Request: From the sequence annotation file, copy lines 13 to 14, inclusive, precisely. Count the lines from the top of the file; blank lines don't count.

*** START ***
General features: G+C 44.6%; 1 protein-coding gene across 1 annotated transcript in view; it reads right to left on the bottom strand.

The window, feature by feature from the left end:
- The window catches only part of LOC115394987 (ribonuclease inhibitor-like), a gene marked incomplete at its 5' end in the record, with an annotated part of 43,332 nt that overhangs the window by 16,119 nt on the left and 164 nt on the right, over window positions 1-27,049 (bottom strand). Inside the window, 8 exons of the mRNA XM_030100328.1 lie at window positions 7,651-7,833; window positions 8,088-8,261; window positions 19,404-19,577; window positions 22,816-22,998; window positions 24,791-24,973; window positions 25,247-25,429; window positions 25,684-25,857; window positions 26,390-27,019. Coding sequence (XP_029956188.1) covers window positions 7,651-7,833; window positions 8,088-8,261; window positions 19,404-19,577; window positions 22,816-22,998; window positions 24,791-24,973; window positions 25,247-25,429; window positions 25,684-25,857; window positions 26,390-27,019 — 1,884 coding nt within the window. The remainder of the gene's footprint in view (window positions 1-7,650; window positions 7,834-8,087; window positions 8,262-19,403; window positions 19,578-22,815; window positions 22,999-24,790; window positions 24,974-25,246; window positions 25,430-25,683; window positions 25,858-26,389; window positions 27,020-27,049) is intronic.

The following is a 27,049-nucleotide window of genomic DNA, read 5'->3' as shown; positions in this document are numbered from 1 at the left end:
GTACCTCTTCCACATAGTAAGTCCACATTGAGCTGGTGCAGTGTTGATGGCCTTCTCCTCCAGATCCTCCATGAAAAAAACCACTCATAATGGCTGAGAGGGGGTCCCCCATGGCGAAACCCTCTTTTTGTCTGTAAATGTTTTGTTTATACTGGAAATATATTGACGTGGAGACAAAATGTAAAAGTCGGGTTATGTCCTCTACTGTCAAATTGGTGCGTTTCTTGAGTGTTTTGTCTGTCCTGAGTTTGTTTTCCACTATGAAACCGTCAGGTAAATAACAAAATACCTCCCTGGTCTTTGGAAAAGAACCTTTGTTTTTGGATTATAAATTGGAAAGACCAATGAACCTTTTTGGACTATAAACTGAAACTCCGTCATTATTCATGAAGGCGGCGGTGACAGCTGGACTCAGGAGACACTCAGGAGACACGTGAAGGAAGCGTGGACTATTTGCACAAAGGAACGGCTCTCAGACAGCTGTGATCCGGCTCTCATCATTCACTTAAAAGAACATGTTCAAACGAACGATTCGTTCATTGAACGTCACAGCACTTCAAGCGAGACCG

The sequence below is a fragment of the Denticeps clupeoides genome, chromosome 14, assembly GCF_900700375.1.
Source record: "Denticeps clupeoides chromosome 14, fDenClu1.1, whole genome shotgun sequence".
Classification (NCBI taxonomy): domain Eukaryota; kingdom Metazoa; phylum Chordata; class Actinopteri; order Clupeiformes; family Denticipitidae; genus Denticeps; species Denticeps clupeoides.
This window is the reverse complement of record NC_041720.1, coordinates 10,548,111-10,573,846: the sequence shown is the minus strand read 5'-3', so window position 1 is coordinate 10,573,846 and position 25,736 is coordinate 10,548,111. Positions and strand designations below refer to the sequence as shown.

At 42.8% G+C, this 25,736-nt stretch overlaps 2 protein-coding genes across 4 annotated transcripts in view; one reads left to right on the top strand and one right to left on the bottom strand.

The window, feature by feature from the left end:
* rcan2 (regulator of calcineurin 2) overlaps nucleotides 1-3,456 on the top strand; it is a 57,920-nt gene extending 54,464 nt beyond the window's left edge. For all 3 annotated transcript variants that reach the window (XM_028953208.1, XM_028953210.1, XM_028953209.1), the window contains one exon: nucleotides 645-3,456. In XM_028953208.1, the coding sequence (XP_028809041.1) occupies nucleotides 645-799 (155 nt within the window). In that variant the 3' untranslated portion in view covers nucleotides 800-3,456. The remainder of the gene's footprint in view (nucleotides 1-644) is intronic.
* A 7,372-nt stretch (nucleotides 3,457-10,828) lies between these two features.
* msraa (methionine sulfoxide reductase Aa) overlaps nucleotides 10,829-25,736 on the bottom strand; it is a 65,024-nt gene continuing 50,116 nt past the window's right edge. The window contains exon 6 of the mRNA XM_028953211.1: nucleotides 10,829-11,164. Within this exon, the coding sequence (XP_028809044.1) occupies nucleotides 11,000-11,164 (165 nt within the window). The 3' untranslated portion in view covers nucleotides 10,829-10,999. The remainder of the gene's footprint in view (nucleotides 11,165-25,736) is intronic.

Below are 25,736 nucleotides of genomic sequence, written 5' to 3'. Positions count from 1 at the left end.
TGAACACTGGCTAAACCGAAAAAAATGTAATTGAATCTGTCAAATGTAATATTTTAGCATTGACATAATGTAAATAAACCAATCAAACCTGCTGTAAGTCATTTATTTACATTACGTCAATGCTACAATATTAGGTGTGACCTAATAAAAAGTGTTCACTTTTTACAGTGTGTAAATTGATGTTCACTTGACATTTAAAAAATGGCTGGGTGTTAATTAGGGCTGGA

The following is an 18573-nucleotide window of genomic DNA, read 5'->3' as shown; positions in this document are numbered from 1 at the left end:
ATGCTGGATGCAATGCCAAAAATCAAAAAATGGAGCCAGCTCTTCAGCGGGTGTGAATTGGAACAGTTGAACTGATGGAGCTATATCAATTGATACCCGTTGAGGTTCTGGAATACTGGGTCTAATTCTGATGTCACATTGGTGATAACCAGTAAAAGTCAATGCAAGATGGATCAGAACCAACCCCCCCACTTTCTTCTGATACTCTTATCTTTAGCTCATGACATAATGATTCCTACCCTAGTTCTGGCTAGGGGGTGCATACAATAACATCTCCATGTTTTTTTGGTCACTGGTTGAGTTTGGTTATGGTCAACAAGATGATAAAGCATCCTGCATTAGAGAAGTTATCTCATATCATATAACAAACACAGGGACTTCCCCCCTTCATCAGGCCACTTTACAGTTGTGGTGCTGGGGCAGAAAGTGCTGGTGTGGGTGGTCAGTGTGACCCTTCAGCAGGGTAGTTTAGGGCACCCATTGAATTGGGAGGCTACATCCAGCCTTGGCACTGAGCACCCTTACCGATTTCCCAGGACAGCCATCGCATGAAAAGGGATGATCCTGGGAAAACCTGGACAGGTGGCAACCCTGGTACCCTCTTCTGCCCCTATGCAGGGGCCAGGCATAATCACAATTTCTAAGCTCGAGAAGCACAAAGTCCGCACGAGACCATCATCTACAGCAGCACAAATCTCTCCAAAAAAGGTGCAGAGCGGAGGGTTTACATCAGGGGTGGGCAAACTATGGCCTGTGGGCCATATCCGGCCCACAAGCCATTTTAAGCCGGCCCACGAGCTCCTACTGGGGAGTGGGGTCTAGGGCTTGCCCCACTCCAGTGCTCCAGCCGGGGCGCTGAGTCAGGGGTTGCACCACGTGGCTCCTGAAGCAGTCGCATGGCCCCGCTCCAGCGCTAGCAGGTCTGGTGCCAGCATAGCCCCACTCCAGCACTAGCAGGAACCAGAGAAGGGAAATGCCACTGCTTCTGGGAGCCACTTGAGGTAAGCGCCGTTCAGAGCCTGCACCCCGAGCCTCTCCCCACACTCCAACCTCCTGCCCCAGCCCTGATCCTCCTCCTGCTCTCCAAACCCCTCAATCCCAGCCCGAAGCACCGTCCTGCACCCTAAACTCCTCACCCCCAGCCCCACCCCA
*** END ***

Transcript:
* A 7,372-nt stretch (nucleotides 3,457-10,828) lies between these two features.
* msraa (methionine sulfoxide reductase Aa) overlaps nucleotides 10,829-25,736 on the bottom strand; it is a 65,024-nt gene continuing 50,116 nt past the window's right edge. The window contains exon 6 of the mRNA XM_028953211.1: nucleotides 10,829-11,164. Within this exon, the coding sequence (XP_028809044.1) occupies nucleotides 11,000-11,164 (165 nt within the window). The 3' untranslated portion in view covers nucleotides 10,829-10,999. The remainder of the gene's footprint in view (nucleotides 11,165-25,736) is intronic.